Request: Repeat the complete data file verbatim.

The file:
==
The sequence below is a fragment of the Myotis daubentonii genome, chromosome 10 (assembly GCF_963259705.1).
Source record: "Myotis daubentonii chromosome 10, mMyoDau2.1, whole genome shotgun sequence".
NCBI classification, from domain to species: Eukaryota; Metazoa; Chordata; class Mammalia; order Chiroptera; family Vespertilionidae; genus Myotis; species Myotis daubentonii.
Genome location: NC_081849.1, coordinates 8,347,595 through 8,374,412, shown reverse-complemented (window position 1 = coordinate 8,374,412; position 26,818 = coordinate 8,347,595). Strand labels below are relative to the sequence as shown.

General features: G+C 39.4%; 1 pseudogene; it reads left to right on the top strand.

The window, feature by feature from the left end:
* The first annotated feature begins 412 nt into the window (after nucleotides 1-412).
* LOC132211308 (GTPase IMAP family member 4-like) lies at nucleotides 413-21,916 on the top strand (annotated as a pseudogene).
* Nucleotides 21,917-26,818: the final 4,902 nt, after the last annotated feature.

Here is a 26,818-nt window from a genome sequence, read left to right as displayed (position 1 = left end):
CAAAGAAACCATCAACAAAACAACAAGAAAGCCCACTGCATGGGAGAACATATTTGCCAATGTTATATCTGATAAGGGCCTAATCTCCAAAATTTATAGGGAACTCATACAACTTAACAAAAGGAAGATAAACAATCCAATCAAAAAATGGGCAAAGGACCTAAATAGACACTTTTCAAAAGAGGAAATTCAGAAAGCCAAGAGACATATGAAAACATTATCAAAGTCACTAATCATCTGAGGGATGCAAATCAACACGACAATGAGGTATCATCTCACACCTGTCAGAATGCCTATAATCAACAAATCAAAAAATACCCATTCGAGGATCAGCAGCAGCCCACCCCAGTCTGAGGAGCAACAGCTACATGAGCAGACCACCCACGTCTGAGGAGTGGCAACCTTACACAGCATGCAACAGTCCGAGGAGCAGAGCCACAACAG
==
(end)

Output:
The sequence below is a fragment of the Myotis daubentonii genome, chromosome 10 (assembly GCF_963259705.1).
Source record: "Myotis daubentonii chromosome 10, mMyoDau2.1, whole genome shotgun sequence".
NCBI classification, from domain to species: Eukaryota; Metazoa; Chordata; class Mammalia; order Chiroptera; family Vespertilionidae; genus Myotis; species Myotis daubentonii.
Genome location: NC_081849.1, coordinates 8,347,595 through 8,374,412, shown reverse-complemented (window position 1 = coordinate 8,374,412; position 26,818 = coordinate 8,347,595). Strand labels below are relative to the sequence as shown.

General features: G+C 39.4%; 1 pseudogene; it reads left to right on the top strand.

The window, feature by feature from the left end:
* The first annotated feature begins 412 nt into the window (after nucleotides 1-412).
* LOC132211308 (GTPase IMAP family member 4-like) lies at nucleotides 413-21,916 on the top strand (annotated as a pseudogene).
* Nucleotides 21,917-26,818: the final 4,902 nt, after the last annotated feature.

Here is a 26,818-nt window from a genome sequence, read left to right as displayed (position 1 = left end):
CAAAGAAACCATCAACAAAACAACAAGAAAGCCCACTGCATGGGAGAACATATTTGCCAATGTTATATCTGATAAGGGCCTAATCTCCAAAATTTATAGGGAACTCATACAACTTAACAAAAGGAAGATAAACAATCCAATCAAAAAATGGGCAAAGGACCTAAATAGACACTTTTCAAAAGAGGAAATTCAGAAAGCCAAGAGACATATGAAAACATTATCAAAGTCACTAATCATCTGAGGGATGCAAATCAACACGACAATGAGGTATCATCTCACACCTGTCAGAATGCCTATAATCAACAAATCAAAAAATACCCATTCGAGGATCAGCAGCAGCCCACCCCAGTCTGAGGAGCAACAGCTACATGAGCAGACCACCCACGTCTGAGGAGTGGCAACCTTACACAGCATGCAACAGTCCGAGGAGCAGAGCCACAACAG